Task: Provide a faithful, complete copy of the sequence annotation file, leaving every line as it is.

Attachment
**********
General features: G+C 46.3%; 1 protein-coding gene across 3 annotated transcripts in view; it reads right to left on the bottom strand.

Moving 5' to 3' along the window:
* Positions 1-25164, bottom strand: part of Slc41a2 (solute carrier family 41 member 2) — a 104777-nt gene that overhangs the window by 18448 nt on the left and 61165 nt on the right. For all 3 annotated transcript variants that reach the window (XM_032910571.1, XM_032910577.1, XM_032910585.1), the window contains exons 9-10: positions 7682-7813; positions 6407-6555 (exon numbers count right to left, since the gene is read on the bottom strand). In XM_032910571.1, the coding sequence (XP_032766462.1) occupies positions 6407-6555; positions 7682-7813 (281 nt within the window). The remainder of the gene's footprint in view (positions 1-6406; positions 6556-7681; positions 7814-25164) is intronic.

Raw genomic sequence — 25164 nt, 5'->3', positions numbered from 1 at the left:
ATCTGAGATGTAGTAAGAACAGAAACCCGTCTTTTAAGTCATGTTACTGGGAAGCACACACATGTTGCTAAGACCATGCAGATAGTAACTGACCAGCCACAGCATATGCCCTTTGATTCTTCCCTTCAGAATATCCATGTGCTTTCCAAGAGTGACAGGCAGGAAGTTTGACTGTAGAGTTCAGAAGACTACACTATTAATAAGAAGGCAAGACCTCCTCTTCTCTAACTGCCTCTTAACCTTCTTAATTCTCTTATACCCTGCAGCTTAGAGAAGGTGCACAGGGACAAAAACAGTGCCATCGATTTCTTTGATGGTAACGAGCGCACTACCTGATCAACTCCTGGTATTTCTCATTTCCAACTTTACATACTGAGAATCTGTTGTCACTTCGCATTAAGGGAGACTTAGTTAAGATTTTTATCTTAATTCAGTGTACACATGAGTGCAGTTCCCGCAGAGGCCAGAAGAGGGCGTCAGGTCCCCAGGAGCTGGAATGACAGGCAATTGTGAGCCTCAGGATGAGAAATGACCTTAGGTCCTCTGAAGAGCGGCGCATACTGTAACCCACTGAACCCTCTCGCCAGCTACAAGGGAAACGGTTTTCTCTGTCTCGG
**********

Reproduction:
General features: G+C 46.3%; 1 protein-coding gene across 3 annotated transcripts in view; it reads right to left on the bottom strand.

Moving 5' to 3' along the window:
* Positions 1-25164, bottom strand: part of Slc41a2 (solute carrier family 41 member 2) — a 104777-nt gene that overhangs the window by 18448 nt on the left and 61165 nt on the right. For all 3 annotated transcript variants that reach the window (XM_032910571.1, XM_032910577.1, XM_032910585.1), the window contains exons 9-10: positions 7682-7813; positions 6407-6555 (exon numbers count right to left, since the gene is read on the bottom strand). In XM_032910571.1, the coding sequence (XP_032766462.1) occupies positions 6407-6555; positions 7682-7813 (281 nt within the window). The remainder of the gene's footprint in view (positions 1-6406; positions 6556-7681; positions 7814-25164) is intronic.

Raw genomic sequence — 25164 nt, 5'->3', positions numbered from 1 at the left:
ATCTGAGATGTAGTAAGAACAGAAACCCGTCTTTTAAGTCATGTTACTGGGAAGCACACACATGTTGCTAAGACCATGCAGATAGTAACTGACCAGCCACAGCATATGCCCTTTGATTCTTCCCTTCAGAATATCCATGTGCTTTCCAAGAGTGACAGGCAGGAAGTTTGACTGTAGAGTTCAGAAGACTACACTATTAATAAGAAGGCAAGACCTCCTCTTCTCTAACTGCCTCTTAACCTTCTTAATTCTCTTATACCCTGCAGCTTAGAGAAGGTGCACAGGGACAAAAACAGTGCCATCGATTTCTTTGATGGTAACGAGCGCACTACCTGATCAACTCCTGGTATTTCTCATTTCCAACTTTACATACTGAGAATCTGTTGTCACTTCGCATTAAGGGAGACTTAGTTAAGATTTTTATCTTAATTCAGTGTACACATGAGTGCAGTTCCCGCAGAGGCCAGAAGAGGGCGTCAGGTCCCCAGGAGCTGGAATGACAGGCAATTGTGAGCCTCAGGATGAGAAATGACCTTAGGTCCTCTGAAGAGCGGCGCATACTGTAACCCACTGAACCCTCTCGCCAGCTACAAGGGAAACGGTTTTCTCTGTCTCGG